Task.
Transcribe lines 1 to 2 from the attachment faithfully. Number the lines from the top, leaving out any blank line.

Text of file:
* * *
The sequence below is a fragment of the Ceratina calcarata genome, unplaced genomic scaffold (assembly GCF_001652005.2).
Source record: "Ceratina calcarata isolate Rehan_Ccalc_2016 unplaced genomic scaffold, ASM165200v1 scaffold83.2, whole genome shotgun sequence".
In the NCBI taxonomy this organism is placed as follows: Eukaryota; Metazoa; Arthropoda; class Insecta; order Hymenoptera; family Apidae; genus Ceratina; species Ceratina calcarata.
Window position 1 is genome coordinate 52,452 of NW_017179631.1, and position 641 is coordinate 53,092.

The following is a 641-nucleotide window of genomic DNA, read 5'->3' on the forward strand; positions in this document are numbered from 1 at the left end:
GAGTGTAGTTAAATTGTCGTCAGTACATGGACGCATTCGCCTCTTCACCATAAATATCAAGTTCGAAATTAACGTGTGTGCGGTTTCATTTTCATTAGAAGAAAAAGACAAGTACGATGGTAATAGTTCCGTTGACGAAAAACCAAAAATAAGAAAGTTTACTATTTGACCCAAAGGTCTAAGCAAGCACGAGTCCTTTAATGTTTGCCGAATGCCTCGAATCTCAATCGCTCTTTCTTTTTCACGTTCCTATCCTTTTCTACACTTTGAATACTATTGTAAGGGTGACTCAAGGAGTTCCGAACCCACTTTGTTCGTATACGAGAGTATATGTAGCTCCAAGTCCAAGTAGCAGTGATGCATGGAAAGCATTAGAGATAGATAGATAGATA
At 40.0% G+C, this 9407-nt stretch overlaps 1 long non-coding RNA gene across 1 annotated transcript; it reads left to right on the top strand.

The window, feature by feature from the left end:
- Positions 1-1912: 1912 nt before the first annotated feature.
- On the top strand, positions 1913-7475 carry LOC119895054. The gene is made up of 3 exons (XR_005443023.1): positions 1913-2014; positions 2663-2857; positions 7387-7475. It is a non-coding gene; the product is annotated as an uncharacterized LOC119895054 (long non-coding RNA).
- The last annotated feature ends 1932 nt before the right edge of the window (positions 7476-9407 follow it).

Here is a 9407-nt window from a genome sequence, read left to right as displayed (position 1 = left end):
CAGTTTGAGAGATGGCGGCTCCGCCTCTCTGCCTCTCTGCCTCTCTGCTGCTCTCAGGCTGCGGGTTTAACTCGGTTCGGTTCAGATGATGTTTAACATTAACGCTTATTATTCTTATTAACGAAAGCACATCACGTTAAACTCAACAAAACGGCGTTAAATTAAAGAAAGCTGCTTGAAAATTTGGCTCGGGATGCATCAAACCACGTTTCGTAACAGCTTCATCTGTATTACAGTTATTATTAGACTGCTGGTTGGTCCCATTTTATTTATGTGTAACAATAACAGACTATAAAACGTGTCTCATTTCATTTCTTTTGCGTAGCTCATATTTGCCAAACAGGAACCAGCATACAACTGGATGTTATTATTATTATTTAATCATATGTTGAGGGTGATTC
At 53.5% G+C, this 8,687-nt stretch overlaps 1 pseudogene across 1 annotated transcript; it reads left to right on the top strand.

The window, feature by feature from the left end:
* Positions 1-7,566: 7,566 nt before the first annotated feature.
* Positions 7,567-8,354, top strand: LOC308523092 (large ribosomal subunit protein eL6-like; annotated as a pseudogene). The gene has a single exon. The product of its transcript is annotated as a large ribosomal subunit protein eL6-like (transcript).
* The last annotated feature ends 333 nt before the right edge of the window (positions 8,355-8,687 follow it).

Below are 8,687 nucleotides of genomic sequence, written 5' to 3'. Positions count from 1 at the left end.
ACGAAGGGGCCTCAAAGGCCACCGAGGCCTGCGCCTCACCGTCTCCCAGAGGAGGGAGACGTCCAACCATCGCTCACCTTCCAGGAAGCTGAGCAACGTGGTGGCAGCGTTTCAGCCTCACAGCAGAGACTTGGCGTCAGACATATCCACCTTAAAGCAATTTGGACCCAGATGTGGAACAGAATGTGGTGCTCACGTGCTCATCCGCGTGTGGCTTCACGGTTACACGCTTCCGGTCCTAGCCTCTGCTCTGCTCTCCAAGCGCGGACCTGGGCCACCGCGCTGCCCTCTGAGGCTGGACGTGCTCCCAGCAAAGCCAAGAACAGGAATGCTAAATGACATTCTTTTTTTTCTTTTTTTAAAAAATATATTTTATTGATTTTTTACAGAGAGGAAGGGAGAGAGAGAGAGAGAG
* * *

The sequence below is a fragment of the Ceratina calcarata genome, unplaced genomic scaffold (assembly GCF_001652005.2).
Source record: "Ceratina calcarata isolate Rehan_Ccalc_2016 unplaced genomic scaffold, ASM165200v1 scaffold83.2, whole genome shotgun sequence".